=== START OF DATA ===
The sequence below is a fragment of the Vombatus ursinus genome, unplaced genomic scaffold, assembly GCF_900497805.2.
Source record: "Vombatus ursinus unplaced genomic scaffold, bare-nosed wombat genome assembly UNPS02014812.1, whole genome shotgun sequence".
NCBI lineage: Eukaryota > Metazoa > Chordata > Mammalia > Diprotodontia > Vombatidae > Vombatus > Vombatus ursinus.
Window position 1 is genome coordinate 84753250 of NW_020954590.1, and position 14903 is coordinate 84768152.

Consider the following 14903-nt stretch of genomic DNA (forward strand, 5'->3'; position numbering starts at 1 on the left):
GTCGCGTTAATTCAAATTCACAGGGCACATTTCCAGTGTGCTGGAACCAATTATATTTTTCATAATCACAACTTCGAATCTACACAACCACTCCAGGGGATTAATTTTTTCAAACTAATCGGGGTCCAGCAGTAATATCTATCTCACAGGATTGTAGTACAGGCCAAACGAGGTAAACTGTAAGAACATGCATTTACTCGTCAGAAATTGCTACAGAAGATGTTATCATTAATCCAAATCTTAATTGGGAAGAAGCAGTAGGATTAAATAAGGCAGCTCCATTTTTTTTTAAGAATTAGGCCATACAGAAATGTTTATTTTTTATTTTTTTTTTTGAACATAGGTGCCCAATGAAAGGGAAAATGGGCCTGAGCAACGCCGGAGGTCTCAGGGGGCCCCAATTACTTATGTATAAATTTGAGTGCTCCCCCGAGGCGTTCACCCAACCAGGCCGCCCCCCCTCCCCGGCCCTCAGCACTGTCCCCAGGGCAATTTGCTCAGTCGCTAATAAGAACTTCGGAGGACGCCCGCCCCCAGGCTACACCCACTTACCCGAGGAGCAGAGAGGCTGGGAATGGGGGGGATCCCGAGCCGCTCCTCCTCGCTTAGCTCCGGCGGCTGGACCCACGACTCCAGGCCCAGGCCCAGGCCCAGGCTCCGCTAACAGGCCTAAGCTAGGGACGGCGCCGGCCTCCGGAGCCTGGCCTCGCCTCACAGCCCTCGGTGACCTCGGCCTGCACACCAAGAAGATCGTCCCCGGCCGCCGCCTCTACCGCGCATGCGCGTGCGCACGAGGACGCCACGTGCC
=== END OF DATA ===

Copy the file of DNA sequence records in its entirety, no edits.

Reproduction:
The sequence below is a fragment of the Vombatus ursinus genome, unplaced genomic scaffold, assembly GCF_900497805.2.
Source record: "Vombatus ursinus unplaced genomic scaffold, bare-nosed wombat genome assembly UNPS02014812.1, whole genome shotgun sequence".
NCBI lineage: Eukaryota > Metazoa > Chordata > Mammalia > Diprotodontia > Vombatidae > Vombatus > Vombatus ursinus.
Window position 1 is genome coordinate 84753250 of NW_020954590.1, and position 14903 is coordinate 84768152.

Consider the following 14903-nt stretch of genomic DNA (forward strand, 5'->3'; position numbering starts at 1 on the left):
GTCGCGTTAATTCAAATTCACAGGGCACATTTCCAGTGTGCTGGAACCAATTATATTTTTCATAATCACAACTTCGAATCTACACAACCACTCCAGGGGATTAATTTTTTCAAACTAATCGGGGTCCAGCAGTAATATCTATCTCACAGGATTGTAGTACAGGCCAAACGAGGTAAACTGTAAGAACATGCATTTACTCGTCAGAAATTGCTACAGAAGATGTTATCATTAATCCAAATCTTAATTGGGAAGAAGCAGTAGGATTAAATAAGGCAGCTCCATTTTTTTTTAAGAATTAGGCCATACAGAAATGTTTATTTTTTATTTTTTTTTTTGAACATAGGTGCCCAATGAAAGGGAAAATGGGCCTGAGCAACGCCGGAGGTCTCAGGGGGCCCCAATTACTTATGTATAAATTTGAGTGCTCCCCCGAGGCGTTCACCCAACCAGGCCGCCCCCCCTCCCCGGCCCTCAGCACTGTCCCCAGGGCAATTTGCTCAGTCGCTAATAAGAACTTCGGAGGACGCCCGCCCCCAGGCTACACCCACTTACCCGAGGAGCAGAGAGGCTGGGAATGGGGGGGATCCCGAGCCGCTCCTCCTCGCTTAGCTCCGGCGGCTGGACCCACGACTCCAGGCCCAGGCCCAGGCCCAGGCTCCGCTAACAGGCCTAAGCTAGGGACGGCGCCGGCCTCCGGAGCCTGGCCTCGCCTCACAGCCCTCGGTGACCTCGGCCTGCACACCAAGAAGATCGTCCCCGGCCGCCGCCTCTACCGCGCATGCGCGTGCGCACGAGGACGCCACGTGCC